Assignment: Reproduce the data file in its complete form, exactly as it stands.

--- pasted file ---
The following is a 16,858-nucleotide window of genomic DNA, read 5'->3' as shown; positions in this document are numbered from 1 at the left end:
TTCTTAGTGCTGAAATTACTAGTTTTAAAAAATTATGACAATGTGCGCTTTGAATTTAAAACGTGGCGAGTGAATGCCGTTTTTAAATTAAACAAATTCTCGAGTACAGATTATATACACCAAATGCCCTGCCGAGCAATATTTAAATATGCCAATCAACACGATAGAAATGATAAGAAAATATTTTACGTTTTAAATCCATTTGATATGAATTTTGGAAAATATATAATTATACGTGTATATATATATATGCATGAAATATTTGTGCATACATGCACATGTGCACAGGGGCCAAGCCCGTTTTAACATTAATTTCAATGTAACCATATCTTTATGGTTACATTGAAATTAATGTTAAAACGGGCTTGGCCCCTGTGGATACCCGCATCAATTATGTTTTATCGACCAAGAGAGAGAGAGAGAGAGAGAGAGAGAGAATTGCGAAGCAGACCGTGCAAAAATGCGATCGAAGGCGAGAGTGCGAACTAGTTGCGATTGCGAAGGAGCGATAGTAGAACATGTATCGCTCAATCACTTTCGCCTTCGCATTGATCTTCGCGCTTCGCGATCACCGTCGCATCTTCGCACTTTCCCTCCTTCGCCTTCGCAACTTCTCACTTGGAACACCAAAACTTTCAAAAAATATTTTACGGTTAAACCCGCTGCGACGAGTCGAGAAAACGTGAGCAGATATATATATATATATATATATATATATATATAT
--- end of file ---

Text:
The following is a 16,858-nucleotide window of genomic DNA, read 5'->3' as shown; positions in this document are numbered from 1 at the left end:
TTCTTAGTGCTGAAATTACTAGTTTTAAAAAATTATGACAATGTGCGCTTTGAATTTAAAACGTGGCGAGTGAATGCCGTTTTTAAATTAAACAAATTCTCGAGTACAGATTATATACACCAAATGCCCTGCCGAGCAATATTTAAATATGCCAATCAACACGATAGAAATGATAAGAAAATATTTTACGTTTTAAATCCATTTGATATGAATTTTGGAAAATATATAATTATACGTGTATATATATATATGCATGAAATATTTGTGCATACATGCACATGTGCACAGGGGCCAAGCCCGTTTTAACATTAATTTCAATGTAACCATATCTTTATGGTTACATTGAAATTAATGTTAAAACGGGCTTGGCCCCTGTGGATACCCGCATCAATTATGTTTTATCGACCAAGAGAGAGAGAGAGAGAGAGAGAGAGAGAATTGCGAAGCAGACCGTGCAAAAATGCGATCGAAGGCGAGAGTGCGAACTAGTTGCGATTGCGAAGGAGCGATAGTAGAACATGTATCGCTCAATCACTTTCGCCTTCGCATTGATCTTCGCGCTTCGCGATCACCGTCGCATCTTCGCACTTTCCCTCCTTCGCCTTCGCAACTTCTCACTTGGAACACCAAAACTTTCAAAAAATATTTTACGGTTAAACCCGCTGCGACGAGTCGAGAAAACGTGAGCAGATATATATATATATATATATATATATATATATAT